We do know that Binance operates a large ecosystem incubator called Binance Launchpad. This program allows startups to access funding in exchange for launching their projects on Binance Smart Chain. Recently details have emerged indicating that in order to list tokens on Binance, projects would be required to post a sizeable insurance deposit with the exchange. These deposits would be denominated in BNB, adding additional demand for the token.
Binance was the first money into FTX
Back in 2019, when FTX was getting off the ground they took on Binance as their first strategic investor. The size of the Binance investment remains undisclosed but we do know that alongside this investment, Binance received a sizable allocation of FTT tokens.
In July 2021, FTX suddenly bought out Binance’s stake, again for an undisclosed amount. What we didn’t know at the time was that despite raising $900M from fresh investors at the same time, FTX still funded a portion of the buyout using FTT tokens rather than fiat currency.
Binance was building up a gigantic bag of FTT tokens.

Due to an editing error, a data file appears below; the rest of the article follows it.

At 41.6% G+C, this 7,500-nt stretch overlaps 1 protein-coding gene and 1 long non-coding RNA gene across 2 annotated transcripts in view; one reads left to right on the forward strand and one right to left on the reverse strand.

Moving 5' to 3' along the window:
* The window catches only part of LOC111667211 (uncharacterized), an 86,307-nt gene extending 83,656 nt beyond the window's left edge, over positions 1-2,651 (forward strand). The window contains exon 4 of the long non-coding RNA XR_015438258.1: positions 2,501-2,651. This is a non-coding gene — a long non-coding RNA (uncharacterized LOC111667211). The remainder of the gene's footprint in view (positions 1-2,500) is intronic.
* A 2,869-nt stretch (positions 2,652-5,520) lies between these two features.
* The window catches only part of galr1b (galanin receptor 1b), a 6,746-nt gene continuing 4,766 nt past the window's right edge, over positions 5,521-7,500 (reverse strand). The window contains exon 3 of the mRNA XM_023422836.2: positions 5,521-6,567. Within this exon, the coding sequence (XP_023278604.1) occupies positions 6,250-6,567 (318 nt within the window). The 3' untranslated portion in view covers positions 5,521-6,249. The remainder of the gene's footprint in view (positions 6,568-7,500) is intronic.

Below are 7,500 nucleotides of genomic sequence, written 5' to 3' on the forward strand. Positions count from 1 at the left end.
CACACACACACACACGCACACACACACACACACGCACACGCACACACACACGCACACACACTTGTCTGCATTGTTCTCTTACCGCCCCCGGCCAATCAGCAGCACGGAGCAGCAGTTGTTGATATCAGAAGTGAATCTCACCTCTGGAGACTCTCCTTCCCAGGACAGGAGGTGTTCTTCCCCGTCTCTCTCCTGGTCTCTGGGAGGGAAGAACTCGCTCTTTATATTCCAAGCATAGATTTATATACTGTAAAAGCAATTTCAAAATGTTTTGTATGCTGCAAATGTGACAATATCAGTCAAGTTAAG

We all know what happened next, in November this year Binance CEO CZ announced that they would be divesting of their FTT tokens, crashing the market and shortly afterwards resulting in the bankruptcy of FTX.
While this background is important, it doesn’t necessarily follow that Binance is also insolvent. The links between FTX and Binance are simply too deep to ignore. The similarities in strategy are too many to dismiss as merely a coincidence.
It is entirely possible that Binance runs its business using exactly the same tricks as FTX but at a much larger scale.
Have you got my money?
Over the past several weeks, customers have decided to test the liquidity of Binance. After the collapse of FTX, Binance was one of the few exchanges that were seen as relatively trustworthy and saw inflows as users moved funds around. This all stopped recently when Binance published their “proof-of-reserves”.